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This article concerns buses that can operate from two independent fuel sources. For other hybrid technologies, see Hybrid bus or Fuel cell bus
Boston Neoplan AN460LF dual-mode trolleybus, operating in diesel mode (with its trolley poles lowered)

A dual-mode bus is a bus that can run independently on power from two different sources, typically electricity from overhead lines (in a similar way to trolleybuses) or batteries, alternated with conventional fossil fuel (generally diesel fuel).

In contrast to other hybrid buses, dual-mode buses can run forever exclusively on their electric power source (wires). Several of the examples listed below involve the use of dual-mode buses to travel through a tunnel on electric overhead power.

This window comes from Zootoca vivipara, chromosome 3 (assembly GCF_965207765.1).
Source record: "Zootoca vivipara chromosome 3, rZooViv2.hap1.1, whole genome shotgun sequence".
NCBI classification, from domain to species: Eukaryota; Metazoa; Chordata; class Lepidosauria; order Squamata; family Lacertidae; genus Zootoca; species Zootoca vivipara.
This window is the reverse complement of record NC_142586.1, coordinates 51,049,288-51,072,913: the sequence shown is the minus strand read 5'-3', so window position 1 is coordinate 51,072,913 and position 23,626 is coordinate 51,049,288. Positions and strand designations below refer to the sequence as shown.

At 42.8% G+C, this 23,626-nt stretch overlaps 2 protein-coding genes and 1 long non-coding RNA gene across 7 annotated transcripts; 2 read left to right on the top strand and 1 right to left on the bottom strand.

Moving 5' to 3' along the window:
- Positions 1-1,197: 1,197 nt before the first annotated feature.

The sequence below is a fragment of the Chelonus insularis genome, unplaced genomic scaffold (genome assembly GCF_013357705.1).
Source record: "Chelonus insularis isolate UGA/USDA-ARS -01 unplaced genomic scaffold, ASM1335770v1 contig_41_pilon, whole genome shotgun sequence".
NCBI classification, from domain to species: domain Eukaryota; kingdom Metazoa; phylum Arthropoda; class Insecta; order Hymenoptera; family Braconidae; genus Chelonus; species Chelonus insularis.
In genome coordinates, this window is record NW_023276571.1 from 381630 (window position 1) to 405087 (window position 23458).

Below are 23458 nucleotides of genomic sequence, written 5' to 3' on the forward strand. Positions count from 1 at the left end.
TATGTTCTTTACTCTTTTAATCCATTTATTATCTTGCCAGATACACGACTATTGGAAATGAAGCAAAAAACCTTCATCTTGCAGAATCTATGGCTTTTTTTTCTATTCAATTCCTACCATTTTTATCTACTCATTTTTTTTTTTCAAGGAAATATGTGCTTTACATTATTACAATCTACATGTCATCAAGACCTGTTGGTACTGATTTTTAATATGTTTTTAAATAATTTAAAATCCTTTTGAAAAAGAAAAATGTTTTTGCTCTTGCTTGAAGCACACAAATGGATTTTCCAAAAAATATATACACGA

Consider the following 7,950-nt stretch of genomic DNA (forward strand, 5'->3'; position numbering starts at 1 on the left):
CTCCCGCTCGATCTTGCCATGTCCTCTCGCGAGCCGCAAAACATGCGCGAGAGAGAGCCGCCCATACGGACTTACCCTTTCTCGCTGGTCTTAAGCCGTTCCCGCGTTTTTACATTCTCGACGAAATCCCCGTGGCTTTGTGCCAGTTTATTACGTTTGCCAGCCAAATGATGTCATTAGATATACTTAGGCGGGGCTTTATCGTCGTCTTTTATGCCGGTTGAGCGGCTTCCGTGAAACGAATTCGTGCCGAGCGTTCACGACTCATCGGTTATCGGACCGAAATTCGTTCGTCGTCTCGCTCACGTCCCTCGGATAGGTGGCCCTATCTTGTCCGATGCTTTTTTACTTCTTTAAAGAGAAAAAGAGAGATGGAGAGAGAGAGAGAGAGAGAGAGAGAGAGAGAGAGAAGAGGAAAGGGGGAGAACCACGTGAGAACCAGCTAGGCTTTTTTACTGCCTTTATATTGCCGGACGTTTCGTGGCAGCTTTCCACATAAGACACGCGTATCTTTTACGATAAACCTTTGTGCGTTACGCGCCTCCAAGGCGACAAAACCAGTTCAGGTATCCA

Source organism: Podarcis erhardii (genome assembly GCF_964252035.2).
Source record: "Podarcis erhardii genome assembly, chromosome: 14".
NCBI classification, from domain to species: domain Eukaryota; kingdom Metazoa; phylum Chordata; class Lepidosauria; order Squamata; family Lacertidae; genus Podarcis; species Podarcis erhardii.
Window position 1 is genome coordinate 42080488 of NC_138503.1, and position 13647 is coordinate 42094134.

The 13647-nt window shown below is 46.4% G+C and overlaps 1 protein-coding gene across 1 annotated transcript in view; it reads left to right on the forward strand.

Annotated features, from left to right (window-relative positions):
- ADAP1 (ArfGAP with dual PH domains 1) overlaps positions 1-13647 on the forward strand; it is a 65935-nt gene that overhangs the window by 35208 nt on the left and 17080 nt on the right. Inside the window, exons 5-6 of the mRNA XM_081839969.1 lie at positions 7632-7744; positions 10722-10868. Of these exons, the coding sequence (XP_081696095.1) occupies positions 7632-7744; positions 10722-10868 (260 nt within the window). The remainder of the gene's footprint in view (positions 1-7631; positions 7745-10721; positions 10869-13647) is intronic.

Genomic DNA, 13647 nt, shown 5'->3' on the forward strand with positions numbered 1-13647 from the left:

Many modern trolleybuses are equipped with auxiliary propulsion systems, either using a small diesel engine or battery power, allowing movement away from the overhead wires, called "off-wire" movement, but such vehicles are generally not considered to be dual-mode buses if their off-wire capability is very limited. Examples include the fleet of about 300 trolleybuses in San Francisco[1] and the trolleybuses used on a 2005-opened system in Rome, Italy,[2] which are capable of running on battery power only for short distances or short periods of time before needing recharging. The Rome vehicles are powered from overhead trolley wires over most of the 11.5-km route and only use battery power on the 500-metre section closest to the city centre.[2]

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